To me, it depends on the type of game you as a GM run, and the important thing is just to tell the players up front the kind of game you play before they start. I play full on sandbox, and in my experience players are less likely to dump in such games as it's harder for them to predict when stat dumps will bite them on the bum.

I'm also fortunate enough to DM for a group that don't all want to be awesome megadudes out of the gate. They like the idea of their character evolving from the mundane level one townsperson to the legendary hero.

As an aside, the wild mage in my party actually asked if he could dump his wisdom as his rolls were too high for him to roleplay the character as he would have liked. Sure I said, and gave him a bonus feat for willingly dropping his wisdom by 4 and in doing so building a more appropriate character.

Ta muchly team, as ever.

Just a general clarification required, to help understand what exactly is being sacrificed by the Grenadier losing Brew Potion.

The Alchemist is capable of making a)Mutagens, b)Extracts and c)Bombs- and the write up for extracts says "Extracts are the most varied of the three. In many ways, they behave like spells in potion form, and as such their effects can be dispelled by effects like dispel magic using the alchemist's level as the caster level. Unlike potions, though, extracts can have powerful effects and duplicate spells that a potion normally could not."

So, does the Alchemist require Brew Potion to be able to make extracts?

And if not, what is the reason for Brew Potion when it appears they can do it anyway with a Craft Alchemy?

And what can a vanilla Alchemist make that a Grenadier can't?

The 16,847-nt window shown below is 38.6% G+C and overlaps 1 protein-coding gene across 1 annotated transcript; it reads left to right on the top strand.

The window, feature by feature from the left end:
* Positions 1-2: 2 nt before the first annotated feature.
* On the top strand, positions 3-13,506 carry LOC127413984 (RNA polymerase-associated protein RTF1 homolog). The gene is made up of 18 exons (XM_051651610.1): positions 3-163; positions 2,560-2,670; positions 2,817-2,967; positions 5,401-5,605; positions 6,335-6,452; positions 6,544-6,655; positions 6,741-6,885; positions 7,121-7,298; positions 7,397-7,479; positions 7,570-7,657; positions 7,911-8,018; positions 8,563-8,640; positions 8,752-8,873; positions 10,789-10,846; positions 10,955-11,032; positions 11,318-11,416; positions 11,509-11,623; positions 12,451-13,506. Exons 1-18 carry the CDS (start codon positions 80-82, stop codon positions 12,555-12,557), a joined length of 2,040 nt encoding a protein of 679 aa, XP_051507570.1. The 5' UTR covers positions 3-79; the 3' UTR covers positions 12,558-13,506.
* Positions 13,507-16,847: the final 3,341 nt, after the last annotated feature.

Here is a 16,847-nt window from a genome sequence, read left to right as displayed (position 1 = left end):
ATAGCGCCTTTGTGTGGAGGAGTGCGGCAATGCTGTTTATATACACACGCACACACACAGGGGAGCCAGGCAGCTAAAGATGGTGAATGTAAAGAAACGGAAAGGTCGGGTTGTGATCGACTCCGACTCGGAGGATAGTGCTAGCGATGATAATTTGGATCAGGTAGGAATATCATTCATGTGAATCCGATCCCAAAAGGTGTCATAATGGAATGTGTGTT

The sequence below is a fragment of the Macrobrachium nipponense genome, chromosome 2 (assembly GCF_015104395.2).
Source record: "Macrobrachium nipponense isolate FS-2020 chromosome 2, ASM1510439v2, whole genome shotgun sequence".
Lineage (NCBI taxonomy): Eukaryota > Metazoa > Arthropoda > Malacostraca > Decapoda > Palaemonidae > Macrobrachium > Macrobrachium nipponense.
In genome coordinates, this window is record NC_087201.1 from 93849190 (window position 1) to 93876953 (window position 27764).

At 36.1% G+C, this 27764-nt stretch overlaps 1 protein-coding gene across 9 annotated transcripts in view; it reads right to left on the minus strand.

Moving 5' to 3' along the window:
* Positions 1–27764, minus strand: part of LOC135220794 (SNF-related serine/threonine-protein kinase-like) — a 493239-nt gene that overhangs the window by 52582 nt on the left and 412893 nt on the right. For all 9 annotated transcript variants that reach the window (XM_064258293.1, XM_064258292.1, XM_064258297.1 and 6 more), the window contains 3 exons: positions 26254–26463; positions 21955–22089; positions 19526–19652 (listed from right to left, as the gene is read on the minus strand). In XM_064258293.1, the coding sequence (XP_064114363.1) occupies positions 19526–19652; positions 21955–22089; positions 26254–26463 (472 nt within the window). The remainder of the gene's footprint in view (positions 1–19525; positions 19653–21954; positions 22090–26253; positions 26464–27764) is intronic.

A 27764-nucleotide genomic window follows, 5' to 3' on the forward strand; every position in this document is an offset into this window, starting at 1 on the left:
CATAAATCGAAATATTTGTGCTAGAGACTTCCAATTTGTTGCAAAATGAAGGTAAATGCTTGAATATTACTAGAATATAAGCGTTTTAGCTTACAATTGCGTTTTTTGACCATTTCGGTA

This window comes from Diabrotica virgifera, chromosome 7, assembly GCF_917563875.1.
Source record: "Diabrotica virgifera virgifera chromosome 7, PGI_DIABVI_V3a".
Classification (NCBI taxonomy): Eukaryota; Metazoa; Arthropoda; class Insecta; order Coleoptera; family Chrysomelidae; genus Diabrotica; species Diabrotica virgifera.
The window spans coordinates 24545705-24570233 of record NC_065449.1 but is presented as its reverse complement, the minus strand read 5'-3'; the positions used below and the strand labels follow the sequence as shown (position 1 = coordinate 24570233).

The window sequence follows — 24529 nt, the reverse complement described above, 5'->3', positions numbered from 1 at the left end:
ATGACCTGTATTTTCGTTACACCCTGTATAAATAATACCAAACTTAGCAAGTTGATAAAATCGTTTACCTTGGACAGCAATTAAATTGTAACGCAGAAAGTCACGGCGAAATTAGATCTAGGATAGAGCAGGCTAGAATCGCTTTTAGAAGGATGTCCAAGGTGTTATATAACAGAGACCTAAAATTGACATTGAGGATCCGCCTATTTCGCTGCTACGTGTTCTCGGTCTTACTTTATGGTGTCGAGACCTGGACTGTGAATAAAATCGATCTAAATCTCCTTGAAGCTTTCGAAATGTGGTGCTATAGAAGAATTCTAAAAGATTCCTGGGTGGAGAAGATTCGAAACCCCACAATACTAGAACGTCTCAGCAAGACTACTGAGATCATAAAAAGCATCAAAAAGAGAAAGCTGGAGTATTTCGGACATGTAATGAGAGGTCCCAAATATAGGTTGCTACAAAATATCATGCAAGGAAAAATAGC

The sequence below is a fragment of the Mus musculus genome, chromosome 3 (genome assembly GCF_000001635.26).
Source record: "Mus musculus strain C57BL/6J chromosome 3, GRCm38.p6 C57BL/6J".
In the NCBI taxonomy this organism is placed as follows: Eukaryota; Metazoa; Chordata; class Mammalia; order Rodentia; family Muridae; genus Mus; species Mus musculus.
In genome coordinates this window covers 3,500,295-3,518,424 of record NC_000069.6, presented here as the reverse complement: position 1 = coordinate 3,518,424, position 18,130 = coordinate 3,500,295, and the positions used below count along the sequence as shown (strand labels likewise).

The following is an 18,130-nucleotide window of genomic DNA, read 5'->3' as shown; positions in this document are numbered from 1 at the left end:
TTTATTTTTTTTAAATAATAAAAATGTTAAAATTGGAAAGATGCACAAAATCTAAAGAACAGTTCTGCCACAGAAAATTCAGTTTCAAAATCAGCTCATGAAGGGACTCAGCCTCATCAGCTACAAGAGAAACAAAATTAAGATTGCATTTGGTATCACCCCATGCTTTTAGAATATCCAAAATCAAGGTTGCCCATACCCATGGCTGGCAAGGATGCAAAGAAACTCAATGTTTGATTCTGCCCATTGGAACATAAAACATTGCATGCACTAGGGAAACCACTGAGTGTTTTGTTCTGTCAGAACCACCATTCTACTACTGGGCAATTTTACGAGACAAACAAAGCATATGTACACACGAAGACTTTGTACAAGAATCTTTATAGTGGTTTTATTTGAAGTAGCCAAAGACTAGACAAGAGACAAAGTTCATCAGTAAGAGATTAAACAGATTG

Any help clarifying greatly appreciated.


Ta muchly.

I think I'll make her do some suitable rolls to see which books she finds, and then some linguistics rolls to see if she actually understands what she's reading. If she's successful in discerning information, I will give her some situational bonus ranks in the appropriate knowledge.

Thanks for the heads up on Carrion Crown too Cpt Kirstov, I shall try to get hold of it before we next game. :-)

Hello team.

I have a PC (rogue charlatan) who's invested highly in sense motive, bluff, diplomacy... you know, the usual. Her only knowledge ranks are in local and nobility.

She's doing some investigation on a plot device she's uncovered (it's homebrew sandbox), and she's ended the session in Bernard's Bookshop with access to a set of Spectacles of Understanding.

She is trying to finding out about a Drow. She only has the name so far, but from the family name she could potentially find out where they are from, some family history and the Demon Lord they follow.

Obviously she'll be reading books from different sources- human, elven, dwarven, which while not necessarily dishonest or untrue, they'll be written from the perspective of those races.

How would you handle it? Would she have any chance of understanding the texts about Demons with zero ranks in knowledge planes or knowledge religion? Would she have any chance of picking through historical and mythical tales?

There is a cleric, a paladin and a wild mage in the party, but she is currently separated from the party so will be doing this alone.

Bernard the NPC bookshop owner is very intelligent, though socially inept and seldom sober enough to be much help for her in her quest.

Any help appreciated.